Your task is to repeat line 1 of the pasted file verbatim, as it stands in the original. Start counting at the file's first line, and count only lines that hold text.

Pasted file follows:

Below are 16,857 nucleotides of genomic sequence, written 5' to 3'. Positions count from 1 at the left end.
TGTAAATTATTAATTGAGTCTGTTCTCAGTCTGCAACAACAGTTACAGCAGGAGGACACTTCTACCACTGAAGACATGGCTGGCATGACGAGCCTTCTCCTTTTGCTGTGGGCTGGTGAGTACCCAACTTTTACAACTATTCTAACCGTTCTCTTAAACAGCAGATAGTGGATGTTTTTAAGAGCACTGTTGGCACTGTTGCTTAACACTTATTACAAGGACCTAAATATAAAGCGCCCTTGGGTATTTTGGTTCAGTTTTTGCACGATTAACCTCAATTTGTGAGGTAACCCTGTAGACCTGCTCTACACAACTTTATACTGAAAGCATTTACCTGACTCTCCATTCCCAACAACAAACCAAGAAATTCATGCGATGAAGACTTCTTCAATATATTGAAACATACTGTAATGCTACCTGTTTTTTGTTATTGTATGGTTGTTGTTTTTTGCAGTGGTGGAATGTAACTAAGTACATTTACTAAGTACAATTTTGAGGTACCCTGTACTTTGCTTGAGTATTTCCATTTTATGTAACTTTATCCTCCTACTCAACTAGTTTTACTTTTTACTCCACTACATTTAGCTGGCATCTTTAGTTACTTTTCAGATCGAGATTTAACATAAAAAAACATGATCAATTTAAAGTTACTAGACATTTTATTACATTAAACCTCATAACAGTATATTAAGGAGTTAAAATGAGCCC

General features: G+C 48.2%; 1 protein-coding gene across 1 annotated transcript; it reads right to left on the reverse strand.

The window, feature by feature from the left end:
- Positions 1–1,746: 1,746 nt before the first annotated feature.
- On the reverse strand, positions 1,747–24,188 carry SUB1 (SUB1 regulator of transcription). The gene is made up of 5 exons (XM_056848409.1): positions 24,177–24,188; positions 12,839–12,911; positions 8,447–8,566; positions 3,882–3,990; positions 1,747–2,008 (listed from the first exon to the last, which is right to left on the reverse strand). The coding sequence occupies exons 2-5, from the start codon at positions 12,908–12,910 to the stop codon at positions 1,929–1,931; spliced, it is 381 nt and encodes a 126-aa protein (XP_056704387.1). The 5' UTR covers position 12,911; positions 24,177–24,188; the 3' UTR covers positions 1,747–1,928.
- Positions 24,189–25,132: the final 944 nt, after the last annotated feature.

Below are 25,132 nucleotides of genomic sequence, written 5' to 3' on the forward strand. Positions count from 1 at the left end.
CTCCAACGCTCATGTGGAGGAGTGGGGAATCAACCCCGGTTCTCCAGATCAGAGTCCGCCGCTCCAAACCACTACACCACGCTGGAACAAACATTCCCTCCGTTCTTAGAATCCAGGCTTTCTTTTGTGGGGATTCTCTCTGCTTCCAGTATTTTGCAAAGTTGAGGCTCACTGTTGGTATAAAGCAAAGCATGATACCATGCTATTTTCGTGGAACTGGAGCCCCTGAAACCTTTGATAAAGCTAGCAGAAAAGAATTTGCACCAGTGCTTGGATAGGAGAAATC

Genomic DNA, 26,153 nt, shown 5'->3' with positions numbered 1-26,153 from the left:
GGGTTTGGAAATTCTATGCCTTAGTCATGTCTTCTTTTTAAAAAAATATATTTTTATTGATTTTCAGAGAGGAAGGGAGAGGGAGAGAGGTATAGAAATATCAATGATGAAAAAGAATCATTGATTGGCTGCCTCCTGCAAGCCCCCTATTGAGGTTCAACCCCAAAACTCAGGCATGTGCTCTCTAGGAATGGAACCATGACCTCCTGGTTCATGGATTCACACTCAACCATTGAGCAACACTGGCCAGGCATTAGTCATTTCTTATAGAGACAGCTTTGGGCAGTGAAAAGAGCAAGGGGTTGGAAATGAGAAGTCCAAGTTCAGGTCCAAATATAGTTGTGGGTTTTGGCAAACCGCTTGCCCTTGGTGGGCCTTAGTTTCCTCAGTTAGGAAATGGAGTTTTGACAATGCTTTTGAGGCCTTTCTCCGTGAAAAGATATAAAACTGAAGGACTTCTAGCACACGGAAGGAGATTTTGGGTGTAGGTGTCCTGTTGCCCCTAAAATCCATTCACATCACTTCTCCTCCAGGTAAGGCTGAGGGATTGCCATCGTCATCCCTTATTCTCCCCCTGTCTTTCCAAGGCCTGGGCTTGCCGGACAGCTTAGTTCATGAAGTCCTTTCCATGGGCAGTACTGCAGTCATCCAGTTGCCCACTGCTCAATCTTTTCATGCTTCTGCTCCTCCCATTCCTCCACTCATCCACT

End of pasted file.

Below are 16,857 nucleotides of genomic sequence, written 5' to 3'. Positions count from 1 at the left end.